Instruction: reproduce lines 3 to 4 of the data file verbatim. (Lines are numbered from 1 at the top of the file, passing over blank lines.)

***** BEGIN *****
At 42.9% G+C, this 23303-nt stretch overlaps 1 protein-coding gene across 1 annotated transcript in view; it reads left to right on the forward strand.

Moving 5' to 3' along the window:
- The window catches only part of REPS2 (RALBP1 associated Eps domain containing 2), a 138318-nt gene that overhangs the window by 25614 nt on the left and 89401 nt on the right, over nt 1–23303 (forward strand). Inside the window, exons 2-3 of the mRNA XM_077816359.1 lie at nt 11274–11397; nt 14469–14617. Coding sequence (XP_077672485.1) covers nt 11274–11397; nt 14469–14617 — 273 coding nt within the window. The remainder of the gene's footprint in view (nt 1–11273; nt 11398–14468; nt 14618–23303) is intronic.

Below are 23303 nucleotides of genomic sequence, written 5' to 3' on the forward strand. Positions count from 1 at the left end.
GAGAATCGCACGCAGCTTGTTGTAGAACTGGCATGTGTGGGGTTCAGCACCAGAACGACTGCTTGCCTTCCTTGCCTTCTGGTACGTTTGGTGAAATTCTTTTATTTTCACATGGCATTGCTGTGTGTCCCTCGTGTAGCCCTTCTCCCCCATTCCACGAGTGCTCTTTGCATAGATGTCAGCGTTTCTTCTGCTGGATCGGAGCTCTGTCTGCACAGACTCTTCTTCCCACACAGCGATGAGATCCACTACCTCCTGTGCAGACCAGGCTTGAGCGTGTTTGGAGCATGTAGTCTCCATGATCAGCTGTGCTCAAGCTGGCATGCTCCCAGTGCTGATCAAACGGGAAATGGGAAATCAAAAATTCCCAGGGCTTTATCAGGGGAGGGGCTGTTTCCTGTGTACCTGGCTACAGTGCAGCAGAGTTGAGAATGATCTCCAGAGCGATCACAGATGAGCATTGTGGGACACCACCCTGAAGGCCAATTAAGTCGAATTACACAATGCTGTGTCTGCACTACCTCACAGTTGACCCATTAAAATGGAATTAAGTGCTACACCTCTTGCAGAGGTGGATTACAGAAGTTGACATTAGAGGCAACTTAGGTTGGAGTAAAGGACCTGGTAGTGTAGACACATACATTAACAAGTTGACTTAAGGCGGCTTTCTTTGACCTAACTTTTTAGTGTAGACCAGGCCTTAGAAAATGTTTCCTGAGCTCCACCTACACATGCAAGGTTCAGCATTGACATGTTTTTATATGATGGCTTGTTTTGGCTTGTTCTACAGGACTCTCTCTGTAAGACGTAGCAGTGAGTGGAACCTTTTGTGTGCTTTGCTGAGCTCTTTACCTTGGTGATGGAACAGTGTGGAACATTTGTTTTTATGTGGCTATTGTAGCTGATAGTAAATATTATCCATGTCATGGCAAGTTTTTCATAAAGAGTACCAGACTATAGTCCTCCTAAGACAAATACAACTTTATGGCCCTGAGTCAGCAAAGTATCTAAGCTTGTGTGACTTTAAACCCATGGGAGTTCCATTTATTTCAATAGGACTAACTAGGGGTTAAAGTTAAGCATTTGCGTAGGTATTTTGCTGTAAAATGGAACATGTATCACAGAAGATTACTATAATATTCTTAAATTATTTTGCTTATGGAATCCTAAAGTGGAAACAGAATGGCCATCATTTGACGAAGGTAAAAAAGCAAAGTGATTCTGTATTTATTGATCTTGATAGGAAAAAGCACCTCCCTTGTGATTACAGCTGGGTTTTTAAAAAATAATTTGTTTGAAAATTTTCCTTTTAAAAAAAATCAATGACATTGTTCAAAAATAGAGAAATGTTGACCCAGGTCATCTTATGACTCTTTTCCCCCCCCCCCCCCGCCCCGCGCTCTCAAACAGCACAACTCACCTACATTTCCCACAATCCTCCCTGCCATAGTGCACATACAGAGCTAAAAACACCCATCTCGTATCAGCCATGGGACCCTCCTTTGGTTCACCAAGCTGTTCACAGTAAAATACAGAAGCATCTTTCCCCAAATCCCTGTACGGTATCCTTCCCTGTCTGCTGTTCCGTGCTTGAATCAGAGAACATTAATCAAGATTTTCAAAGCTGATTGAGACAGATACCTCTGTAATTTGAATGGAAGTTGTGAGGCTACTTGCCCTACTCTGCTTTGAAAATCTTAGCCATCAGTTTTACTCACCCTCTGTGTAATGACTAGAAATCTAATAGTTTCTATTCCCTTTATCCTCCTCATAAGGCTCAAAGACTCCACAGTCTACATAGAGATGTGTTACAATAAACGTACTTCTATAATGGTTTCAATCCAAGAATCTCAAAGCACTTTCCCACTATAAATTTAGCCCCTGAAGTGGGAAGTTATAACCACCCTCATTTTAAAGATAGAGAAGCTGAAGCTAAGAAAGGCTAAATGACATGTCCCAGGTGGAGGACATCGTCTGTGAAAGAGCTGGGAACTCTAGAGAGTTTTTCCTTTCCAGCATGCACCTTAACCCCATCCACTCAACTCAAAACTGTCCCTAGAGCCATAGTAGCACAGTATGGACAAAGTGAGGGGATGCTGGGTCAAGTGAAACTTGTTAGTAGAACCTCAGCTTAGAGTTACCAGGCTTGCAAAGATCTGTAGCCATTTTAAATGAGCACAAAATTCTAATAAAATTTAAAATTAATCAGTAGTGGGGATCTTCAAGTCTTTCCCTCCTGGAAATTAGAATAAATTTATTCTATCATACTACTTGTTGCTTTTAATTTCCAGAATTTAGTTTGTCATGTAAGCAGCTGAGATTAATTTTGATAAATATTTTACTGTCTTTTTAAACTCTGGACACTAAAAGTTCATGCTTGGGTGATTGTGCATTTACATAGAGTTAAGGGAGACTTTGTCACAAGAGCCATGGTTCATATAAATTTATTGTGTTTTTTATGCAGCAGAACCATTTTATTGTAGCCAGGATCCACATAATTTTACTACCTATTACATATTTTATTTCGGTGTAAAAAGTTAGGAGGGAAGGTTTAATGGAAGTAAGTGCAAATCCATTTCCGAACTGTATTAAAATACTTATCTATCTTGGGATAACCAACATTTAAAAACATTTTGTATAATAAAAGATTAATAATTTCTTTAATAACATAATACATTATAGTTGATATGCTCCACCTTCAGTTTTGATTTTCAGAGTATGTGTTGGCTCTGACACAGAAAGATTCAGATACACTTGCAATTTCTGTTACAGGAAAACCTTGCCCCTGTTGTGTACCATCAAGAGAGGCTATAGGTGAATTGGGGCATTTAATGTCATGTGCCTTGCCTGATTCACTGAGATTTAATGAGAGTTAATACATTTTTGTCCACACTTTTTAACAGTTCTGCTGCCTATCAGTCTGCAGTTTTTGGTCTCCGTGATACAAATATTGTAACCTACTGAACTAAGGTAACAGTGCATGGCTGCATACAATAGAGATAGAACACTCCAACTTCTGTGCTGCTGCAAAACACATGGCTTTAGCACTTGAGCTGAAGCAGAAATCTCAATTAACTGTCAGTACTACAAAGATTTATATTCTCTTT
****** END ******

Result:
- The window catches only part of REPS2 (RALBP1 associated Eps domain containing 2), a 138318-nt gene that overhangs the window by 25614 nt on the left and 89401 nt on the right, over nt 1–23303 (forward strand). Inside the window, exons 2-3 of the mRNA XM_077816359.1 lie at nt 11274–11397; nt 14469–14617. Coding sequence (XP_077672485.1) covers nt 11274–11397; nt 14469–14617 — 273 coding nt within the window. The remainder of the gene's footprint in view (nt 1–11273; nt 11398–14468; nt 14618–23303) is intronic.

Below are 23303 nucleotides of genomic sequence, written 5' to 3' on the forward strand. Positions count from 1 at the left end.